OhioLINK staff would have a learning curve associated with both Spring and EJB3/SEAM (and Apache Struts as well, although it has been discounted as an option as a mostly dead-end architecture at this point). On the question of whether the learning curve is greater than the effort of doing things the “plain Java” way, one can point to the large number of developers who have made the leap to these frameworks and are arguably more productive for doing so. Since we are beginning the development of a new code base, it seems to be the ideal time to start up that learning curve with the creation and deployment of a new service. The learning curve might be easier for Spring than for EJB3/SEAM due to the wide variety of materials already produced for Spring, although the corporate backers of EJB3/SEAM seem to be filling this gap at a steady pace. The learning curve for EJB3/SEAM may be shallower, though, because SEAM simplifies the configuration of the framework itself.

At our development team meeting yesterday, we decided that OhioLINK will adopt a Dependency Injection (DI) paradigm over use of Apache Struts and plain Java servlets because of the anticipated large productivity gains after the learning curve. Of the two DI/IoP frameworks widely available now, we decided to adopt EJB3 coupled with JBoss SEAM. The standards-driven nature of EJB3 reduces the risk of adopting a technology that may not be supported in the medium-term. It is expected that JBoss SEAM will flatten the learning curve to make EJB3 more readily understood in the short term while providing a migration path to a broader EJB3 implementation (beyond the capabilities of SEAM) if needed in the future. The Spring Framework, to its credit, also makes it possible to envelop EJB3 objects as part of a Spring-based application, which could smooth the transition to that framework should it become necessary. We also understand that there is some risk of “vendor lock-in” by relying on JBoss SEAM — in our limited experience, applications seemed to deploy better under JBoss Application Server as opposed to a stock Apache Tomcat 5.5 installation. On the other hand (if the “standards” nature of EJB3 is to be trusted), it should be possible to move our code to other application servers, leaving SEAM behind, with minimal changes. We may also be able to further flatten the learning curve by buying a support contract with JBoss in the short- to medium-term.

Details about the Candidates

Enterprise Java Beans 3 (EJB3)

The EJB 3.0 framework is a standard framework defined by the Java Community Process (JCP) and supported by all major J2EE vendors. [The architecture of the Spring framework is based upon the Dependency Injection (DI) design pattern.] Open source and commercial implementations of EJB 3.0 specifications are already available from JBoss and Oracle. EJB 3.0 makes heavy use of Java annotations.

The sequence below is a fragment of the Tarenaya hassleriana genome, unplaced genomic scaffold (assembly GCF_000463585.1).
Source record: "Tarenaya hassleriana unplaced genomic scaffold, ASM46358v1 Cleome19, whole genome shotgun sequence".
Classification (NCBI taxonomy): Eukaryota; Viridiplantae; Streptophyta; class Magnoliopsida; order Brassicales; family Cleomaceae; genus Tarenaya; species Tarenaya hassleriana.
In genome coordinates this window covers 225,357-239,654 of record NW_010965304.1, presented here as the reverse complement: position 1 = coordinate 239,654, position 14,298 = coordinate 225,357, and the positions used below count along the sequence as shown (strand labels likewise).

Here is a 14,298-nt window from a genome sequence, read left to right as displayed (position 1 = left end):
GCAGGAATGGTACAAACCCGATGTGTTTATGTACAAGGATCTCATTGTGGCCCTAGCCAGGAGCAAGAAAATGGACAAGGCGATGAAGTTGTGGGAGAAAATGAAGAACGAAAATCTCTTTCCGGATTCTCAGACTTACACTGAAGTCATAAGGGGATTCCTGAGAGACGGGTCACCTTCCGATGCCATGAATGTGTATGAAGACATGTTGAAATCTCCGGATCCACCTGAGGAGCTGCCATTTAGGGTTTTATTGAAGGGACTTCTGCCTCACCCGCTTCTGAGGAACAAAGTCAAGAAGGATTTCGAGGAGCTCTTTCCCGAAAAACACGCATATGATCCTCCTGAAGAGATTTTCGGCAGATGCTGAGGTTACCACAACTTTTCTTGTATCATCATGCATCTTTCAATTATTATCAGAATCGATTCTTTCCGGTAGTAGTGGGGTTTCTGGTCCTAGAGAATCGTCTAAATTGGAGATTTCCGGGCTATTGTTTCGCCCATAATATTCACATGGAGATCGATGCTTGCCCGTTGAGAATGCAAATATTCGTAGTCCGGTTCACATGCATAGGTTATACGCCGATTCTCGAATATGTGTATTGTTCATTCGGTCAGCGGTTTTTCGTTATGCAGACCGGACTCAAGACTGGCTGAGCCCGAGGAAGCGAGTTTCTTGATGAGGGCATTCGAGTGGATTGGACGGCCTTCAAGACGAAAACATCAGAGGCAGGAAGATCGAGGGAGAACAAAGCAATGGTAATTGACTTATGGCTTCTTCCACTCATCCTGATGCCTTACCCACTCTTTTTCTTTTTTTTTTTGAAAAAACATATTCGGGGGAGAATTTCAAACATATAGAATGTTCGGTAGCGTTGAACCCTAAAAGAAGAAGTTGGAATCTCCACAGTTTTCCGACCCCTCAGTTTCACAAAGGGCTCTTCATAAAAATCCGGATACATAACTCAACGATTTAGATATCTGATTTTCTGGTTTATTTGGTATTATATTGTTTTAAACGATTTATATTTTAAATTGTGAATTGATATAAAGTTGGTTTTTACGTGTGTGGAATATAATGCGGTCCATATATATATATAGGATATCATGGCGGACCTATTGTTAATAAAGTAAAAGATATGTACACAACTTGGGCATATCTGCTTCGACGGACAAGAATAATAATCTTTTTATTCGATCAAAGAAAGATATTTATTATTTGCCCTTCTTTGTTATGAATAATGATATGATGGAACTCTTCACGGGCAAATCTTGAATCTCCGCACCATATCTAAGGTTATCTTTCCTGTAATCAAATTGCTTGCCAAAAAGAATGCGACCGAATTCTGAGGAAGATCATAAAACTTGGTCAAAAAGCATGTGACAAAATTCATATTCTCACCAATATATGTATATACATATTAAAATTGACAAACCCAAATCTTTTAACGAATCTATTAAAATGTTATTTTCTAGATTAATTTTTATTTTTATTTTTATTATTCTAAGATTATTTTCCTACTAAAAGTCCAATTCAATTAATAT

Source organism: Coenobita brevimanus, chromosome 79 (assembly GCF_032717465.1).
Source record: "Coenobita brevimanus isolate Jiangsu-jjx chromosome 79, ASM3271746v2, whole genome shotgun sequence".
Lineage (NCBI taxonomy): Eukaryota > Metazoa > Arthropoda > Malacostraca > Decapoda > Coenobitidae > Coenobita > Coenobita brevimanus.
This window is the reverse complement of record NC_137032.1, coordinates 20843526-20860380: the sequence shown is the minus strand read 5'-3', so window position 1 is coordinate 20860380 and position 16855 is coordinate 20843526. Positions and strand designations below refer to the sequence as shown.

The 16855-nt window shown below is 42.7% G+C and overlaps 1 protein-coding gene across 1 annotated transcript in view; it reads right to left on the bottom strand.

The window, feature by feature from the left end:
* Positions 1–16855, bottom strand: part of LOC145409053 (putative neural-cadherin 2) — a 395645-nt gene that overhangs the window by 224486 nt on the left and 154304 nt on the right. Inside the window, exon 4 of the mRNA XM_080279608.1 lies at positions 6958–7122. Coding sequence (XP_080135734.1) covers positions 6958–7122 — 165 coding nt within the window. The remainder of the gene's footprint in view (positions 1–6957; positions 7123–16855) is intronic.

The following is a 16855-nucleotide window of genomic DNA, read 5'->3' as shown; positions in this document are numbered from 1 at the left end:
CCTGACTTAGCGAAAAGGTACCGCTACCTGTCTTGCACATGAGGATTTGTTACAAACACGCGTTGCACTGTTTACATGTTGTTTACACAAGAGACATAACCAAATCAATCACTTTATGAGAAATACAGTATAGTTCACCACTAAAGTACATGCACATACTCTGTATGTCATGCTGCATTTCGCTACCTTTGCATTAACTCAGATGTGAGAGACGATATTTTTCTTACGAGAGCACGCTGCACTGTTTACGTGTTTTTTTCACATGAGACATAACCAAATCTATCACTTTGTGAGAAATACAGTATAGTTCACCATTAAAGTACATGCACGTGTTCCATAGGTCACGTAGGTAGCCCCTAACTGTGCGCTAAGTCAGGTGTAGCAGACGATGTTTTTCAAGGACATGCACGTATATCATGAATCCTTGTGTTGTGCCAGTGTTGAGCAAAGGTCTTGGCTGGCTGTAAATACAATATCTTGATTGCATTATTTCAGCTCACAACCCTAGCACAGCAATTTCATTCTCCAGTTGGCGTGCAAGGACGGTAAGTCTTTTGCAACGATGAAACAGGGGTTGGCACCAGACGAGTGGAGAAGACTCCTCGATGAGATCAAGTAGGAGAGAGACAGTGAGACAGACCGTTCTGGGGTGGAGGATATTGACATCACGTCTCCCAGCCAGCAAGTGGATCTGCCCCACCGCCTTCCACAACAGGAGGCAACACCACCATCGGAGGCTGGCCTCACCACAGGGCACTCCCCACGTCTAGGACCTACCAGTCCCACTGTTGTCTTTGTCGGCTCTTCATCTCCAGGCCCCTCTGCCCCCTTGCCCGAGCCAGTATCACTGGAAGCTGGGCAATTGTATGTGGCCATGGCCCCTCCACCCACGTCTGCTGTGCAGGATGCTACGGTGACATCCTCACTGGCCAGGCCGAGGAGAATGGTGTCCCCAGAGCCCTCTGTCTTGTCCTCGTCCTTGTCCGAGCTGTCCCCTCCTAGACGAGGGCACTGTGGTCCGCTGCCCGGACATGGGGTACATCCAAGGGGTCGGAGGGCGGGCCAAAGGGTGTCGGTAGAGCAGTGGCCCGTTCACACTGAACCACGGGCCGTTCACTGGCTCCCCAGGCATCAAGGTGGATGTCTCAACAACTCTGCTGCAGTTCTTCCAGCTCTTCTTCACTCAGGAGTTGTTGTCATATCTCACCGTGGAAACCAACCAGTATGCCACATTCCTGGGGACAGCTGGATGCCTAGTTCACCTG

• Based on standards work (the Java Community Process)
  • “Configuration by default” using Java Annotations backed by more complicated XML configuration files, if needed
  • A more compact, rigidly-defined framework stack; easier configuration, but fewer choices
  • Brand new (recently ratified); fewer tools, books, tutorials available


JBoss Seam is a powerful new application framework to build next generation Web 2.0 applications by unifying and integrating popular service oriented architecture (SOA) technologies like AJAX, Java Server Faces (JSF), Enterprise Java Beans (EJB3), Java Portlets and Business Process Management (BPM) and workflow.

Seam has been designed from the ground up to eliminate complexity at the architecture and the API level. It enables developers to assemble complex web applications with simple annotated Plain Old Java Objects (POJOs), componentized UI widgets and very little XML. The simplicity of Seam 1.0 will enable easy integration with the JBoss Enterprise Service Bus (ESB) and Java Business Integration (JBI) in the future.

  • Based on EJB3
  • Integrates together some of the most widely adopted components such as JavaServer Faces and Hibernate
  • Can reportedly be used outside of JBoss Application Server (direct experience show some problems with this)

Spring Framework

The Spring framework is a popular but non-standard open source framework. It is primarily developed by and controlled by Interface21 Inc. The architecture of the Spring framework is based upon the Dependency Injection (DI) design pattern. Spring can work standalone or with existing application servers and makes heavy use of XML configuration files.

  • Explicit configuration via XML file
  • More flexible than EJB3/SEAM in swapping in and out various modules; yet the decisions made early on limit the ability to swap in and out later.
  • Several years old; widely available tools, books, tutorials
  • De facto standard of an open source community with benevolent control by a corporate entity.

Apache Struts

Apache Struts is a free open-source framework for creating Java web applications.

  • (Summary opinion) Generally seen as a deprecated framework; few new projects start with Struts.
  • Weak integration of new techniques such as AJAX.

Plain Java Servlet (No Framework)

  • Must build the entire application support layer (object data storage, presentation interfaces, helper functions, etc. from scratch).
  • No ready-made integration of new techniques such as AJAX.

Background Information


p style=”padding:0;margin:0;font-style:italic;”>The text was modified to update a link from to on January 19th, 2011.